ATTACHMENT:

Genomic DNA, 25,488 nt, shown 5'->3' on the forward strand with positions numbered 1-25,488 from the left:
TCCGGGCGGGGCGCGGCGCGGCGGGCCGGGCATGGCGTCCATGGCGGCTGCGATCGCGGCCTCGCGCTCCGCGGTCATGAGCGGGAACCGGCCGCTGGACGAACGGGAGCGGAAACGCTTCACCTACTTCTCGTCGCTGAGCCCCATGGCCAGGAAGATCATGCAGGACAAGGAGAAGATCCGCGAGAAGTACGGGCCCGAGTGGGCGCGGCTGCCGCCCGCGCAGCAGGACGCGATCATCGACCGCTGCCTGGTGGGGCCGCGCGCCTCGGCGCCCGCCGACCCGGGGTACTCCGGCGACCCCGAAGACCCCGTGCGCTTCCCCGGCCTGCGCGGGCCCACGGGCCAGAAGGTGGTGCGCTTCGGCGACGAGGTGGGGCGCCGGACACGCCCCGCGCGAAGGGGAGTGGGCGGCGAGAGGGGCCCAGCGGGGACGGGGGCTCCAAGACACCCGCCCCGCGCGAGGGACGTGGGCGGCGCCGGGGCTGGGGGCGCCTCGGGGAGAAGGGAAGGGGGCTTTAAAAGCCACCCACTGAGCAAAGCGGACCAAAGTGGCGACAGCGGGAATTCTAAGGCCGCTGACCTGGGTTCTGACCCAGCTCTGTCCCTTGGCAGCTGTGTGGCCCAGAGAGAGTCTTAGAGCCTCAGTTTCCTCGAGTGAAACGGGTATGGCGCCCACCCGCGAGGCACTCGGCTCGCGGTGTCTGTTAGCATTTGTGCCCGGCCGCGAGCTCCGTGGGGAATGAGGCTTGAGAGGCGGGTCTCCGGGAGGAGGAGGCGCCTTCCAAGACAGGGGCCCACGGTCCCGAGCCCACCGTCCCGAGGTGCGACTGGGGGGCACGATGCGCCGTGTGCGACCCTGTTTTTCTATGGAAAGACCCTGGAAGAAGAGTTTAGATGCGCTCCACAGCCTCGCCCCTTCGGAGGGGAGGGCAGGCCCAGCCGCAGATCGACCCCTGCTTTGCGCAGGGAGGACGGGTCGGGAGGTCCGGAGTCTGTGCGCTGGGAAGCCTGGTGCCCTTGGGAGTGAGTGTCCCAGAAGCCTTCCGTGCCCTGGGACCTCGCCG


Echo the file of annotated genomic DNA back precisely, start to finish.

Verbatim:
Genomic DNA, 25,488 nt, shown 5'->3' on the forward strand with positions numbered 1-25,488 from the left:
TCCGGGCGGGGCGCGGCGCGGCGGGCCGGGCATGGCGTCCATGGCGGCTGCGATCGCGGCCTCGCGCTCCGCGGTCATGAGCGGGAACCGGCCGCTGGACGAACGGGAGCGGAAACGCTTCACCTACTTCTCGTCGCTGAGCCCCATGGCCAGGAAGATCATGCAGGACAAGGAGAAGATCCGCGAGAAGTACGGGCCCGAGTGGGCGCGGCTGCCGCCCGCGCAGCAGGACGCGATCATCGACCGCTGCCTGGTGGGGCCGCGCGCCTCGGCGCCCGCCGACCCGGGGTACTCCGGCGACCCCGAAGACCCCGTGCGCTTCCCCGGCCTGCGCGGGCCCACGGGCCAGAAGGTGGTGCGCTTCGGCGACGAGGTGGGGCGCCGGACACGCCCCGCGCGAAGGGGAGTGGGCGGCGAGAGGGGCCCAGCGGGGACGGGGGCTCCAAGACACCCGCCCCGCGCGAGGGACGTGGGCGGCGCCGGGGCTGGGGGCGCCTCGGGGAGAAGGGAAGGGGGCTTTAAAAGCCACCCACTGAGCAAAGCGGACCAAAGTGGCGACAGCGGGAATTCTAAGGCCGCTGACCTGGGTTCTGACCCAGCTCTGTCCCTTGGCAGCTGTGTGGCCCAGAGAGAGTCTTAGAGCCTCAGTTTCCTCGAGTGAAACGGGTATGGCGCCCACCCGCGAGGCACTCGGCTCGCGGTGTCTGTTAGCATTTGTGCCCGGCCGCGAGCTCCGTGGGGAATGAGGCTTGAGAGGCGGGTCTCCGGGAGGAGGAGGCGCCTTCCAAGACAGGGGCCCACGGTCCCGAGCCCACCGTCCCGAGGTGCGACTGGGGGGCACGATGCGCCGTGTGCGACCCTGTTTTTCTATGGAAAGACCCTGGAAGAAGAGTTTAGATGCGCTCCACAGCCTCGCCCCTTCGGAGGGGAGGGCAGGCCCAGCCGCAGATCGACCCCTGCTTTGCGCAGGGAGGACGGGTCGGGAGGTCCGGAGTCTGTGCGCTGGGAAGCCTGGTGCCCTTGGGAGTGAGTGTCCCAGAAGCCTTCCGTGCCCTGGGACCTCGCCG